Relation Between Law And Morality Essay

This essay has a total of 1111 words and 5 pages.

Relation Between Law And Morality

Intro to European History
1-11-98

Factors Affecting Life In The
Fourteenth Century

By all accounts, humanity was faring pretty well in the period from the eleventh century
to the thirteenth. The population was steadily increasing due to better farming methods
that better feed the people in Europe at this time. Significant social and political
changes proved to be making life more stable, and there were many advances being made in
the intellectual community. This stability, however, was upset by some of the most sever
calamities ever to affect modern society.

Things began going downhill during the early thirteen hundreds, when Europe encountered
what was latter termed to be a, "little ice-age." This very subtle shift in economic
patterns was enough to cause rampant malnutrition and even starvation in some heavy hit
areas. Things were so bad that historians now believe that the famine may be responsible
for a nearly ten percent drop in population in during the first half of that century.
Although this is a staggering figure in itself, it is widely believed that it also had a
hand in further reducing the population via the most terrible epidemic know to man; the
Black Death, or the bubonic plague.

The Black Death was the most lethal outbreak in recorded history. While different sources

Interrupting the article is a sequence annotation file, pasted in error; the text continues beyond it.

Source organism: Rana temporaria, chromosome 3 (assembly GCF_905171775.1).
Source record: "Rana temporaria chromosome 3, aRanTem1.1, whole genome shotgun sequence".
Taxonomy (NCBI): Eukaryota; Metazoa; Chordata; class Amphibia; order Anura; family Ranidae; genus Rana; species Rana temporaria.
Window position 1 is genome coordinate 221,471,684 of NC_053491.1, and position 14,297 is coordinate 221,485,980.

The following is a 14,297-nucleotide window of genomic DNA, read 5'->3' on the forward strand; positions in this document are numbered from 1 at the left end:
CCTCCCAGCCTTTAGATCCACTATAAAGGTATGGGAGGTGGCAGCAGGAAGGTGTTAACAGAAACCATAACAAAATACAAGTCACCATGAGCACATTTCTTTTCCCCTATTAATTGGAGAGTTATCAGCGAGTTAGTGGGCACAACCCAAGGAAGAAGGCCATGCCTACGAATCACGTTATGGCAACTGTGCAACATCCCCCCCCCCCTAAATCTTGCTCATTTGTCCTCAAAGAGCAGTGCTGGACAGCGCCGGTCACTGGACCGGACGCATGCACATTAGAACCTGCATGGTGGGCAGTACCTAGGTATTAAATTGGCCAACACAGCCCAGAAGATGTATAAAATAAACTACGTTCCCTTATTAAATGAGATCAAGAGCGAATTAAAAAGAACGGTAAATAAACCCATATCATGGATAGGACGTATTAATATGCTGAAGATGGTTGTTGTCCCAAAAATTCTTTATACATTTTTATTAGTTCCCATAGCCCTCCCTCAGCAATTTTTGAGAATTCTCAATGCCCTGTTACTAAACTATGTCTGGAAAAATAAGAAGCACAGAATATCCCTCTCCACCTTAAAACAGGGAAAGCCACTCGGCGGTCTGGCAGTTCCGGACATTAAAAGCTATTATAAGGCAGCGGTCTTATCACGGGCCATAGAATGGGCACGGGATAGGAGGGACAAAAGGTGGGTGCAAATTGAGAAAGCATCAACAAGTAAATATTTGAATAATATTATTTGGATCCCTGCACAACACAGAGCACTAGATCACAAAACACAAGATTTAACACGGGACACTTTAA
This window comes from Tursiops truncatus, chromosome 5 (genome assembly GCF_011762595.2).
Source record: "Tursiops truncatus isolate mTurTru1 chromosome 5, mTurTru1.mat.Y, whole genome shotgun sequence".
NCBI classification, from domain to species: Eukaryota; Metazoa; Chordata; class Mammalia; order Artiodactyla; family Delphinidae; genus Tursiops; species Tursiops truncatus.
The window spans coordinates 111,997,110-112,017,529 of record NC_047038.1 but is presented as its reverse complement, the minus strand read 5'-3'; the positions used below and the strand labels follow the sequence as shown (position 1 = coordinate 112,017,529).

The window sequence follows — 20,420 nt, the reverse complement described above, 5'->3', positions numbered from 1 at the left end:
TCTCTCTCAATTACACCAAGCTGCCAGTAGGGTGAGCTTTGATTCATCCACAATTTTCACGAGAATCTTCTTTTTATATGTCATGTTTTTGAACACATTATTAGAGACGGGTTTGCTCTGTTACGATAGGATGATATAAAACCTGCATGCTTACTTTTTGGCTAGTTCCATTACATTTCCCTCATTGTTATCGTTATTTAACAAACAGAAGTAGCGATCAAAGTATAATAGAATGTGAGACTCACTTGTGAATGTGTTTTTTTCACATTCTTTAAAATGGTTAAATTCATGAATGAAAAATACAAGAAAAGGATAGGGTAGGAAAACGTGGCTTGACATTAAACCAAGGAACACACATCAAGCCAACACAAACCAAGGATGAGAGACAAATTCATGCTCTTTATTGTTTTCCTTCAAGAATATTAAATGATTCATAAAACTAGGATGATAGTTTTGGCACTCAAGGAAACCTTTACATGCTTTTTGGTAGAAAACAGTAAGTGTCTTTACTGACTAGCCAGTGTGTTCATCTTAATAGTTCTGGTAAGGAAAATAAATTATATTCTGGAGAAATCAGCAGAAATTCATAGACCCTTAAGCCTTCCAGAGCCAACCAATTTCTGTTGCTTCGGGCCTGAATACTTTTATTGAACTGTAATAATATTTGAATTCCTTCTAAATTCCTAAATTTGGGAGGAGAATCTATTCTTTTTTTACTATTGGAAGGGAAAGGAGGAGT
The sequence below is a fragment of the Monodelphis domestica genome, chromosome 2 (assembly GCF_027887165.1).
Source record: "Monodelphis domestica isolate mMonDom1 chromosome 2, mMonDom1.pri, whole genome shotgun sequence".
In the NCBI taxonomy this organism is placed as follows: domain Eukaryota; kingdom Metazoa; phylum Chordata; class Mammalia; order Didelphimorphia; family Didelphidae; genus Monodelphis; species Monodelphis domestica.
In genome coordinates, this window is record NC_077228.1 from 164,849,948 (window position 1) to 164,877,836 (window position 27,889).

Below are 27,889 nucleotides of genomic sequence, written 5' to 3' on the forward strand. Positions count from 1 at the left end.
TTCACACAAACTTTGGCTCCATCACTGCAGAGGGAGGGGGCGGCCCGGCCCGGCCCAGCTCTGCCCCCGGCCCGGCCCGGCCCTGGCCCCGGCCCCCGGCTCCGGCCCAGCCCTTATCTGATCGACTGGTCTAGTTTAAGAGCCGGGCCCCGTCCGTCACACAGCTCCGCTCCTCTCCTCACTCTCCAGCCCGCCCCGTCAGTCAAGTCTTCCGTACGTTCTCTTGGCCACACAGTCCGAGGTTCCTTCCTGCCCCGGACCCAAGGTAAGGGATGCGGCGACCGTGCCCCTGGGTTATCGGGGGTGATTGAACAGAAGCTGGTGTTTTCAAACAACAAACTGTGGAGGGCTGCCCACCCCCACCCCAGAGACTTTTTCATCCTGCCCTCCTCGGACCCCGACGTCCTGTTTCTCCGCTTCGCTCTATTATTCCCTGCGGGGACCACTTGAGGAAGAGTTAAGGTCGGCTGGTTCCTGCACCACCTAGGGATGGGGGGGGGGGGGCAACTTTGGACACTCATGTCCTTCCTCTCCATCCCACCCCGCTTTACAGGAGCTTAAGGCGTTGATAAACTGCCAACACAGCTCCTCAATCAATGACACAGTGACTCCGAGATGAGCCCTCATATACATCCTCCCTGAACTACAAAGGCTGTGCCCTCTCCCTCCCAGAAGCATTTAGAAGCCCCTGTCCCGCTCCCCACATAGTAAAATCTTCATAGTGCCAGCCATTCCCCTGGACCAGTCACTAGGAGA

have conflicting figures, it is widely believed that the Plague wiped out up to fifty
percent of the entire population. The plague itself was probably brought to Europe from
Asia through trade ships or caravans, where it was spread through flees that lived on rats
that co-existed in the cities and other urban areas. Lacking present day knowledge about
bacteria and biology in general, the seemingly arbitrary spread of the Black Death
completely baffled the early European, who attributed it to all sorts of things, such as
Jews or the wrath of a vengeful God. The unfathomable amount of death had very negative
effects on almost every human institution, such as the religious establishment and normal
social behavior. It must have a terrifying era to live in, and is a situation that hasn't
been duplicated in nearly 700.

Probably owing partially to the examples already given, war and general social unrest were
another evil that beset an already bewildered people. The most brutal and protracted
single example would have to be the Hundred Years War between England and France. It was
touched of 1337 when Philip VI, the king of France, forcefully seized the province of
Gascony from the English. There wasn't really a hundred years of ceaseless fighting,
various seize-fires and truces were declared but small-scale skirmishes and all out
fighting still pervaded.

Social unrest was fairly common as well in this period of history. Most historians agree
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